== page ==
Saturday, November 17, 2012

 
I used to feel sorry for nuns. I always thought their commitment to God meant giving up 'life', the way we experience it. They couldn't get married. They didn't have jobs. They didn't have sex or love or children. They lived in poverty. Their lives were circumscribed by rules.

But now I realise, I am basically a secular nun. Think about it. I sit at home working most of the time. I don't have sex and am not married. Unless something changes radically for me in the next five years I will not have children. I am really poor and don't have a proper job. I live in a prison of humilation. I feel like a complete loser for having thought that nuns were missing out on 'life', when that's basically what I am doing.

I have thought this depressively for at least a year. But what has made me write this post was that I went to drinks at my work and there were all these young people there, heading out to some warehouse party or to the opening of Melbourne Music Week, and I realise how I have stopped even thinking that I am allowed to go to these things, or that they are meant for me. It made me feel old and withered and irrelevant.

But I don't even have the consolation of 'a baby at home' or 'a quiet night in after my stressful job'. I just sit at home doing my pointless work that falls unnoticed into a void, and then my 'break' is to sit at the dinner table or on the couch, as opposed to at my desk.

I am not happy being a nun. I want to be worldly, to be loved and to be respected. But I just don't see how that is going to happen from now on. I was talking to some dude at the drinks tonight who was a bit of all right and thinking, "He looks a bit like Adam from Girls," and then chastising myself for thinking that fucked-up character is a sex object to aspire to.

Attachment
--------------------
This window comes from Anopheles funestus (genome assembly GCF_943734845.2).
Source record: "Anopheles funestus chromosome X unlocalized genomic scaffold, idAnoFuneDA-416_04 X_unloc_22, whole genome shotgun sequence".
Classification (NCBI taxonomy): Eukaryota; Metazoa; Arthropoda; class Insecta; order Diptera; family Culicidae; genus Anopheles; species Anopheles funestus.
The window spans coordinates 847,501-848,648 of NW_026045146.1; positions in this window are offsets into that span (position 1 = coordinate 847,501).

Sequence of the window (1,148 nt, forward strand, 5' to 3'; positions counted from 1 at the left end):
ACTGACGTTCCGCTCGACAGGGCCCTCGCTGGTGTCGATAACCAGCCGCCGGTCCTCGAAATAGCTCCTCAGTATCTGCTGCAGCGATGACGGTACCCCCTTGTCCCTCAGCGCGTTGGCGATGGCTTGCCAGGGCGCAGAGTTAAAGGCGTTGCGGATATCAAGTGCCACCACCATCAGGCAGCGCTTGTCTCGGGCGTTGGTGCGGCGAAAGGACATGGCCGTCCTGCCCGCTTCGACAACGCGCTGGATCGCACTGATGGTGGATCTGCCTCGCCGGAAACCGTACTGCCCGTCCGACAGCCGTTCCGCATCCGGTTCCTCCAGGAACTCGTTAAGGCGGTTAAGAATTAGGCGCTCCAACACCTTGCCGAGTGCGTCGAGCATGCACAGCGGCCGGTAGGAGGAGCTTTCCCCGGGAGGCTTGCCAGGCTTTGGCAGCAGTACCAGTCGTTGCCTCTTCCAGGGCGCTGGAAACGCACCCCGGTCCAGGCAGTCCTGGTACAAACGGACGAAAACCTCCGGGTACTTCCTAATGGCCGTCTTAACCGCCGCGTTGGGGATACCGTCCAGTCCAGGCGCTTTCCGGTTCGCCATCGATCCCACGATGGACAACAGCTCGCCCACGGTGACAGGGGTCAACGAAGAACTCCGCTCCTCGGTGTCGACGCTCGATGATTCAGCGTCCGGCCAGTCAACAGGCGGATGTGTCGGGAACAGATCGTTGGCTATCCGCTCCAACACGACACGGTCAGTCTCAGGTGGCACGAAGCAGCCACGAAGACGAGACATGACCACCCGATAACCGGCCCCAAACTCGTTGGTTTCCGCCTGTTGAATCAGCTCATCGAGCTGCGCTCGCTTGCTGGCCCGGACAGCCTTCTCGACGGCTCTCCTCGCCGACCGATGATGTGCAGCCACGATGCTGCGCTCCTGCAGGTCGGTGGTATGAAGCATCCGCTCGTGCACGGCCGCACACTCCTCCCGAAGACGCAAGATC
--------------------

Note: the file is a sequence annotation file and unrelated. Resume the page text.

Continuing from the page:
But really, what has made me realise that I am a nun is that I have stopped thinking of myself as someone that anyone would want to have sex with. Let's face it: all the dudes my age are taken. I am left with the weirdos and the broken single dads. I guess men probably see me similarly as a weird, broken last resort. Recently I saw a photo of myself on Facebook, taken in 1999:



That is me on the far right. And I realised that I have looked like this for the last 20 years. Sitting aside from everyone. Crossing my arms over myself because I'm worried about shielding my fat body from critical stares. The most tragic thing is that I have just got fatter and fatter over the years and I am actually quite thin in that picture.

Anyway it is silly to be blogging this stuff so I will stop now. The best thing about being a secular nun is that I don't have to be a fucking slave to the evil Catholic Church and the appalling men in it who seek to dominate women. I should maybe aspire to join the ranks of literary women who had what I think of as sad, empty personal lives but whose work survives and is revered. Jane Austen. Emily Dickinson. The Bront√ęs. Christina Rossetti.


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